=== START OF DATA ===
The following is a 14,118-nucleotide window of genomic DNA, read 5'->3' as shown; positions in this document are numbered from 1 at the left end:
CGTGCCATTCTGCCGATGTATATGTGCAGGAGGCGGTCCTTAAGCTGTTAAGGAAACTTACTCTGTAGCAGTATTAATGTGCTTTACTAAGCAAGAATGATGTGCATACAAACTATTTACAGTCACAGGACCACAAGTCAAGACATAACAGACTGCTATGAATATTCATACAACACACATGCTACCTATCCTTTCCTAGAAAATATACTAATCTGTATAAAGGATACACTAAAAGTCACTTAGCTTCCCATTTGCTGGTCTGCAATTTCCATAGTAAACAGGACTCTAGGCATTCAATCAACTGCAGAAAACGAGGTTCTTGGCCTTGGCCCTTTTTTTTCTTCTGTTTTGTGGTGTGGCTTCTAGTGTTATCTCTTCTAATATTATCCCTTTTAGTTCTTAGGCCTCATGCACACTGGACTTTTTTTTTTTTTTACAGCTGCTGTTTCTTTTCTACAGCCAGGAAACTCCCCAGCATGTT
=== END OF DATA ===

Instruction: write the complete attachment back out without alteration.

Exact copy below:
The following is a 14,118-nucleotide window of genomic DNA, read 5'->3' as shown; positions in this document are numbered from 1 at the left end:
CGTGCCATTCTGCCGATGTATATGTGCAGGAGGCGGTCCTTAAGCTGTTAAGGAAACTTACTCTGTAGCAGTATTAATGTGCTTTACTAAGCAAGAATGATGTGCATACAAACTATTTACAGTCACAGGACCACAAGTCAAGACATAACAGACTGCTATGAATATTCATACAACACACATGCTACCTATCCTTTCCTAGAAAATATACTAATCTGTATAAAGGATACACTAAAAGTCACTTAGCTTCCCATTTGCTGGTCTGCAATTTCCATAGTAAACAGGACTCTAGGCATTCAATCAACTGCAGAAAACGAGGTTCTTGGCCTTGGCCCTTTTTTTTCTTCTGTTTTGTGGTGTGGCTTCTAGTGTTATCTCTTCTAATATTATCCCTTTTAGTTCTTAGGCCTCATGCACACTGGACTTTTTTTTTTTTTTACAGCTGCTGTTTCTTTTCTACAGCCAGGAAACTCCCCAGCATGTT